Recent Articles of Interest

From SSRN:Kaiponanea T. Matsumura, Consent to Intimate Regulation, (North Carolina Law Review, Vol. 96, No. 4, 2018).Margo A. Bagley, The Morality of Compulsory Licensing as an Access to Medicines Tool, (Minnesota Law Review, Forthcoming).Paul T. Babie, Parliamentary Prayer and the Establishment of Religion, (February 2018) 40(1) the Bulletin of the Law Society of South Australia 12-15).Noel D. Johnson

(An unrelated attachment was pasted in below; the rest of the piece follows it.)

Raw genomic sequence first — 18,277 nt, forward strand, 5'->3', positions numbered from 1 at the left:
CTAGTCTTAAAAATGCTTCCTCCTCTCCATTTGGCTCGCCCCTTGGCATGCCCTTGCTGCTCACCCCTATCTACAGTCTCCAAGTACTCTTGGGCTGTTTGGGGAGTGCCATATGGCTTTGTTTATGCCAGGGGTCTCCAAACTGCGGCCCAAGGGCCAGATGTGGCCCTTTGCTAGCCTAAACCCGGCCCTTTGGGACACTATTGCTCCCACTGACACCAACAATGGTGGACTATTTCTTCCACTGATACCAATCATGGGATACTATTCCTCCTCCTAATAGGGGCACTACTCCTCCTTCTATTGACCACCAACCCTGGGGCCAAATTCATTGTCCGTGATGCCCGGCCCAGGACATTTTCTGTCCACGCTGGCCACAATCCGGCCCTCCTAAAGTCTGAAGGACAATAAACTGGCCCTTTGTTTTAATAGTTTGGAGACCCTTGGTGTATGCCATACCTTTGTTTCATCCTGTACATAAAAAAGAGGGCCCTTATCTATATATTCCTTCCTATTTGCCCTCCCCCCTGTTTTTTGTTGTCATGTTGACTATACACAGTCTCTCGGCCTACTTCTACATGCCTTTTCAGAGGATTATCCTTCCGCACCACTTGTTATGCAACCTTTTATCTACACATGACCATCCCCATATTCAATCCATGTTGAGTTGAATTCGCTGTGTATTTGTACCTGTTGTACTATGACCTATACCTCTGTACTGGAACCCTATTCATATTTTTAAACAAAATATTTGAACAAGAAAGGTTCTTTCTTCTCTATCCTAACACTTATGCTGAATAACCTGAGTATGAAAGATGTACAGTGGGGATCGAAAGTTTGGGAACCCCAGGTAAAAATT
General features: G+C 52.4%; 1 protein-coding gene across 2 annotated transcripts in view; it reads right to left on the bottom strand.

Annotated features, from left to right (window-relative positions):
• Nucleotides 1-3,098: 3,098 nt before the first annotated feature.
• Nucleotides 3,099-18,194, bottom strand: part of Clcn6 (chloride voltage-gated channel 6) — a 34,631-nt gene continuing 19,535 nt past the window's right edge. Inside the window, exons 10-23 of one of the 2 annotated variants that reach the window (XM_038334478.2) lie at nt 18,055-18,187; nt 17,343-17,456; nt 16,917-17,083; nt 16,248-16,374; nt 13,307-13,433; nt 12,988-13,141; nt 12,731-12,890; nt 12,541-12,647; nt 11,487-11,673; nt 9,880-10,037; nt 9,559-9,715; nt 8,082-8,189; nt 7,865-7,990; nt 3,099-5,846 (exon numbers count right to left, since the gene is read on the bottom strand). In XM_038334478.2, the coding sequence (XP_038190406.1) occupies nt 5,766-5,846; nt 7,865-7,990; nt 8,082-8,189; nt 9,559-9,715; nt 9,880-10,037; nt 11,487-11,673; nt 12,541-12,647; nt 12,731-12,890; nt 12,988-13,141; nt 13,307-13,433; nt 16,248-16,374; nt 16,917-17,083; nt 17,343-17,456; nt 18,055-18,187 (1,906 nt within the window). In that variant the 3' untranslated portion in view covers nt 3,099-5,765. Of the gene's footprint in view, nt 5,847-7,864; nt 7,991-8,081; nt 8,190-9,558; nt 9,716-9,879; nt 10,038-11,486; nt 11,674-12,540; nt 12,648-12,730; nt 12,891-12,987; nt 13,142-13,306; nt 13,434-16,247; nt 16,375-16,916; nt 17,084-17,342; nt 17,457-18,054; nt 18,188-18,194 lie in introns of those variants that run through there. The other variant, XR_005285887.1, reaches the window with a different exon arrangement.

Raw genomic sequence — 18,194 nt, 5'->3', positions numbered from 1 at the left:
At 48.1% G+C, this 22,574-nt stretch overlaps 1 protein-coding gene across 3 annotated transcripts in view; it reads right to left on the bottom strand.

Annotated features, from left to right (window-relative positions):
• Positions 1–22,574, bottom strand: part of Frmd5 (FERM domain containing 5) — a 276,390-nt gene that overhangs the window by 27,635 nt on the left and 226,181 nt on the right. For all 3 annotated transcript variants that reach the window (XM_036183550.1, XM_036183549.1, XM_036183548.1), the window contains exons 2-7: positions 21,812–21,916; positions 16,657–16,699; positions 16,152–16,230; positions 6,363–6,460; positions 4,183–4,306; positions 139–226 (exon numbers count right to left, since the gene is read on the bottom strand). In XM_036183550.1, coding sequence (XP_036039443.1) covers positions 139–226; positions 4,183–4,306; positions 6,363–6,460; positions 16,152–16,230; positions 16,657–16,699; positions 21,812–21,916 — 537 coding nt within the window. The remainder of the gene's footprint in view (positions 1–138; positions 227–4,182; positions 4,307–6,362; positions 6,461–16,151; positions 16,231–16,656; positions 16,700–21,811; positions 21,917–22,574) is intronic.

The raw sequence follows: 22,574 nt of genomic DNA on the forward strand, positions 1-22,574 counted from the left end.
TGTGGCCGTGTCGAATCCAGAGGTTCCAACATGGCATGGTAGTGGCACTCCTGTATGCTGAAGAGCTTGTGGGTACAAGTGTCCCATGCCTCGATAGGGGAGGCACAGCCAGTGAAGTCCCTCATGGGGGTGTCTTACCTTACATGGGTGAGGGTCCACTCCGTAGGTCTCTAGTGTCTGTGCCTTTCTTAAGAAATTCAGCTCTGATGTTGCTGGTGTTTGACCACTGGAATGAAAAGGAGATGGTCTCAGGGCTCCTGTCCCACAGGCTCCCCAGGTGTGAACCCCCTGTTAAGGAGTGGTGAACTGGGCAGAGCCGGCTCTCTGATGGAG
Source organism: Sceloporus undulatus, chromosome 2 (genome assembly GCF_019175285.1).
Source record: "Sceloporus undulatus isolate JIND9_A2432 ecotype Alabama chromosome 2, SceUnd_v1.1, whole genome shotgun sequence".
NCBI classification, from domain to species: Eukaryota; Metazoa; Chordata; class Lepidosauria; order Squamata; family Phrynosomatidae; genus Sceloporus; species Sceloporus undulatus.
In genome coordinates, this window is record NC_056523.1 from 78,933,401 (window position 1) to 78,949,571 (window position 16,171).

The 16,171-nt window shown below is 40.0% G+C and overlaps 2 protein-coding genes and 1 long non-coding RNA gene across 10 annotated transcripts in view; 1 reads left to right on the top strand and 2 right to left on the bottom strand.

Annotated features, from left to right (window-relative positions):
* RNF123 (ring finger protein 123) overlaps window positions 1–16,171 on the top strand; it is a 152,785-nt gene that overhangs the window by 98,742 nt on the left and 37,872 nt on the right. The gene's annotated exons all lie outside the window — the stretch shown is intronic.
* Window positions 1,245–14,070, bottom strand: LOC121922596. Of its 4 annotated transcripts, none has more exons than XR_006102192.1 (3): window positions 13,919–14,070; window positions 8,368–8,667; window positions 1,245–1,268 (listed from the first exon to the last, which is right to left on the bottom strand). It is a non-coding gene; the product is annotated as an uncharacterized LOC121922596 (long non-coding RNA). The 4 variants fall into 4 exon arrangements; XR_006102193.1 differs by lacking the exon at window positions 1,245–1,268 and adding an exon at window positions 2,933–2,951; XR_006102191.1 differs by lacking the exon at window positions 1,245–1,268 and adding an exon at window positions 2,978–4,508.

The New York Daily News reports on a lawsuit filed this week in a New York state trial court against a day care center over its policy barring students, for safety reasons, from wearing jewelry.  The school refused to allow Dmitriy Goldin’s then 4-year old son to wear his Star of David necklace. According to the paper, the boy’s father, who immigrated to the U.S. from Russia in 1991 because of religious persecution, argues that the daycare was required to make an exception to it no-jewelry policy to accommodate his religious beliefs:Goldin, whose grandfather died fighting Germany in World War II, and who lost about 40 family members in the Holocaust, said he is not strict about Judaism – but wearing the Jewish star is how he and his family express their faith.“In Russia, if you wore a Star of David back in the day, you could maybe walk 10, 15 minutes with weird looks before they’d spit on us, or cursed us out, or whatever,” he said. “In America, being able to wear the Star of David – it’s freedom.”